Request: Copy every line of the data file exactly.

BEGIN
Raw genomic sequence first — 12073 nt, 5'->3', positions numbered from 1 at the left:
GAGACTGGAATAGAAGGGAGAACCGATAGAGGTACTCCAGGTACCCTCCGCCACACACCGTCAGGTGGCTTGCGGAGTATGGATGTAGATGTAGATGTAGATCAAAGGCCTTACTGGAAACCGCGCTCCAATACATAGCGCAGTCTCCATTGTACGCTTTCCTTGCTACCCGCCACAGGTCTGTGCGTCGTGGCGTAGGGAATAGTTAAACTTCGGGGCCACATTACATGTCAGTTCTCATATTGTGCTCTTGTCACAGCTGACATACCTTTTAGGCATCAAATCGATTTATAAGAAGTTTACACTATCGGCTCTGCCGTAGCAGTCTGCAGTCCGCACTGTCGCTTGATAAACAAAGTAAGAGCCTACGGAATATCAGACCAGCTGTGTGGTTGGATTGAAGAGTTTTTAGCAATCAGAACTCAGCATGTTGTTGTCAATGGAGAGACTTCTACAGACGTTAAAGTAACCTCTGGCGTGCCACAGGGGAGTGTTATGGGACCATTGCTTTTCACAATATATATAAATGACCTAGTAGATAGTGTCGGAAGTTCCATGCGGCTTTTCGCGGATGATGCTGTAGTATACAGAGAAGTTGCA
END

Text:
Raw genomic sequence first — 12073 nt, 5'->3', positions numbered from 1 at the left:
GAGACTGGAATAGAAGGGAGAACCGATAGAGGTACTCCAGGTACCCTCCGCCACACACCGTCAGGTGGCTTGCGGAGTATGGATGTAGATGTAGATGTAGATCAAAGGCCTTACTGGAAACCGCGCTCCAATACATAGCGCAGTCTCCATTGTACGCTTTCCTTGCTACCCGCCACAGGTCTGTGCGTCGTGGCGTAGGGAATAGTTAAACTTCGGGGCCACATTACATGTCAGTTCTCATATTGTGCTCTTGTCACAGCTGACATACCTTTTAGGCATCAAATCGATTTATAAGAAGTTTACACTATCGGCTCTGCCGTAGCAGTCTGCAGTCCGCACTGTCGCTTGATAAACAAAGTAAGAGCCTACGGAATATCAGACCAGCTGTGTGGTTGGATTGAAGAGTTTTTAGCAATCAGAACTCAGCATGTTGTTGTCAATGGAGAGACTTCTACAGACGTTAAAGTAACCTCTGGCGTGCCACAGGGGAGTGTTATGGGACCATTGCTTTTCACAATATATATAAATGACCTAGTAGATAGTGTCGGAAGTTCCATGCGGCTTTTCGCGGATGATGCTGTAGTATACAGAGAAGTTGCA